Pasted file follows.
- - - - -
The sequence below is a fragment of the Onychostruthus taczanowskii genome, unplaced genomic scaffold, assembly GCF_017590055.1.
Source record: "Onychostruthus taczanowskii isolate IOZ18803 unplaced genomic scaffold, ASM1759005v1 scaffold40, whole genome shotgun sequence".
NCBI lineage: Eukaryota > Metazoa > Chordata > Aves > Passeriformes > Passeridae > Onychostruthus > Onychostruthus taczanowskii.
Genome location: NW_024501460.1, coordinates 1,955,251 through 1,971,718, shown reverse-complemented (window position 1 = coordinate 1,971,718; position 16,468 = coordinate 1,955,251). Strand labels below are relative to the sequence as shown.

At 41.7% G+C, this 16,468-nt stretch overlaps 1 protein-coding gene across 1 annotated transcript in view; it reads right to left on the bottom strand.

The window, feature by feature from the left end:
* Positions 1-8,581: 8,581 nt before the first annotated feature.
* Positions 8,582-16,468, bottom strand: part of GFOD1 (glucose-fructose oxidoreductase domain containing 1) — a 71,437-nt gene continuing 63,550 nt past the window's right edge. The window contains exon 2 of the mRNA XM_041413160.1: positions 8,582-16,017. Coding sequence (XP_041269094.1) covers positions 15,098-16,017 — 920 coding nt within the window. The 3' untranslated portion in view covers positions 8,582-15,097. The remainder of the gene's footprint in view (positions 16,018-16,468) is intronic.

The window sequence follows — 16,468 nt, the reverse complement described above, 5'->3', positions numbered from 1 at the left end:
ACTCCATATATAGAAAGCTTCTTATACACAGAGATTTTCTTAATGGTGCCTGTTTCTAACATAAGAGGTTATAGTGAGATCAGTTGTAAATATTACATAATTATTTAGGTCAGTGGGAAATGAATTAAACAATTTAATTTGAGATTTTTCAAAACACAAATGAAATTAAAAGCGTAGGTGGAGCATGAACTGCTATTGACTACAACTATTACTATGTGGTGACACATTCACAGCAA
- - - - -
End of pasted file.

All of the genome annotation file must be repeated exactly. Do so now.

The sequence below is a fragment of the Onychostruthus taczanowskii genome, unplaced genomic scaffold, assembly GCF_017590055.1.
Source record: "Onychostruthus taczanowskii isolate IOZ18803 unplaced genomic scaffold, ASM1759005v1 scaffold40, whole genome shotgun sequence".
NCBI lineage: Eukaryota > Metazoa > Chordata > Aves > Passeriformes > Passeridae > Onychostruthus > Onychostruthus taczanowskii.
Genome location: NW_024501460.1, coordinates 1,955,251 through 1,971,718, shown reverse-complemented (window position 1 = coordinate 1,971,718; position 16,468 = coordinate 1,955,251). Strand labels below are relative to the sequence as shown.

At 41.7% G+C, this 16,468-nt stretch overlaps 1 protein-coding gene across 1 annotated transcript in view; it reads right to left on the bottom strand.

The window, feature by feature from the left end:
* Positions 1-8,581: 8,581 nt before the first annotated feature.
* Positions 8,582-16,468, bottom strand: part of GFOD1 (glucose-fructose oxidoreductase domain containing 1) — a 71,437-nt gene continuing 63,550 nt past the window's right edge. The window contains exon 2 of the mRNA XM_041413160.1: positions 8,582-16,017. Coding sequence (XP_041269094.1) covers positions 15,098-16,017 — 920 coding nt within the window. The 3' untranslated portion in view covers positions 8,582-15,097. The remainder of the gene's footprint in view (positions 16,018-16,468) is intronic.

The window sequence follows — 16,468 nt, the reverse complement described above, 5'->3', positions numbered from 1 at the left end:
ACTCCATATATAGAAAGCTTCTTATACACAGAGATTTTCTTAATGGTGCCTGTTTCTAACATAAGAGGTTATAGTGAGATCAGTTGTAAATATTACATAATTATTTAGGTCAGTGGGAAATGAATTAAACAATTTAATTTGAGATTTTTCAAAACACAAATGAAATTAAAAGCGTAGGTGGAGCATGAACTGCTATTGACTACAACTATTACTATGTGGTGACACATTCACAGCAA